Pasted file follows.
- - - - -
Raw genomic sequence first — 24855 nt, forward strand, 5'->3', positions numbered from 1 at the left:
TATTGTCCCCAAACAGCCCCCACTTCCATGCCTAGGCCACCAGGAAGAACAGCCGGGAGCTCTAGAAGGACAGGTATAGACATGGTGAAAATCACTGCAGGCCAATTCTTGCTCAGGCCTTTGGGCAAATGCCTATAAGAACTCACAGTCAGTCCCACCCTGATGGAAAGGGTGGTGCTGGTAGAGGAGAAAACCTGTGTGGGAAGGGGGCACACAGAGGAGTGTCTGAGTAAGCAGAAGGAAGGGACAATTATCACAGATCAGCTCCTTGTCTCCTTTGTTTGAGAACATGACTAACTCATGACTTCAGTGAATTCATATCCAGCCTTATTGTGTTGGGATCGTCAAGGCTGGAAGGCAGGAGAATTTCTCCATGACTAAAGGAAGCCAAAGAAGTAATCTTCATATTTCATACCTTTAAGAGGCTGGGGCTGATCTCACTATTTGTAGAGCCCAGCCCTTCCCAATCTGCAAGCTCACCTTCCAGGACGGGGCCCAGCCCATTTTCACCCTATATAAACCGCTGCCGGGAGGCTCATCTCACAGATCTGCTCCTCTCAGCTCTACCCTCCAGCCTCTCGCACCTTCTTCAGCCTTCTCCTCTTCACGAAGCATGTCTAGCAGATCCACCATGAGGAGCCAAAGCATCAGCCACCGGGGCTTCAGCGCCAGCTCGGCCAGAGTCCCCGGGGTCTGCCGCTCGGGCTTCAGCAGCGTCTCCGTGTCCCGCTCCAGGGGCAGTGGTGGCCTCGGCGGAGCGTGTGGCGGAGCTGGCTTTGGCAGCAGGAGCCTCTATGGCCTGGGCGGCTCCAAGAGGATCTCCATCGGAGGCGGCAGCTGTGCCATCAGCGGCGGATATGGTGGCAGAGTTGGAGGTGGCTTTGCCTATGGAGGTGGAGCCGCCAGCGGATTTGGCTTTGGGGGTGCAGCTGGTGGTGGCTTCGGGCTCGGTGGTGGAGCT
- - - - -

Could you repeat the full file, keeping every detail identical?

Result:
Raw genomic sequence first — 24855 nt, forward strand, 5'->3', positions numbered from 1 at the left:
TATTGTCCCCAAACAGCCCCCACTTCCATGCCTAGGCCACCAGGAAGAACAGCCGGGAGCTCTAGAAGGACAGGTATAGACATGGTGAAAATCACTGCAGGCCAATTCTTGCTCAGGCCTTTGGGCAAATGCCTATAAGAACTCACAGTCAGTCCCACCCTGATGGAAAGGGTGGTGCTGGTAGAGGAGAAAACCTGTGTGGGAAGGGGGCACACAGAGGAGTGTCTGAGTAAGCAGAAGGAAGGGACAATTATCACAGATCAGCTCCTTGTCTCCTTTGTTTGAGAACATGACTAACTCATGACTTCAGTGAATTCATATCCAGCCTTATTGTGTTGGGATCGTCAAGGCTGGAAGGCAGGAGAATTTCTCCATGACTAAAGGAAGCCAAAGAAGTAATCTTCATATTTCATACCTTTAAGAGGCTGGGGCTGATCTCACTATTTGTAGAGCCCAGCCCTTCCCAATCTGCAAGCTCACCTTCCAGGACGGGGCCCAGCCCATTTTCACCCTATATAAACCGCTGCCGGGAGGCTCATCTCACAGATCTGCTCCTCTCAGCTCTACCCTCCAGCCTCTCGCACCTTCTTCAGCCTTCTCCTCTTCACGAAGCATGTCTAGCAGATCCACCATGAGGAGCCAAAGCATCAGCCACCGGGGCTTCAGCGCCAGCTCGGCCAGAGTCCCCGGGGTCTGCCGCTCGGGCTTCAGCAGCGTCTCCGTGTCCCGCTCCAGGGGCAGTGGTGGCCTCGGCGGAGCGTGTGGCGGAGCTGGCTTTGGCAGCAGGAGCCTCTATGGCCTGGGCGGCTCCAAGAGGATCTCCATCGGAGGCGGCAGCTGTGCCATCAGCGGCGGATATGGTGGCAGAGTTGGAGGTGGCTTTGCCTATGGAGGTGGAGCCGCCAGCGGATTTGGCTTTGGGGGTGCAGCTGGTGGTGGCTTCGGGCTCGGTGGTGGAGCT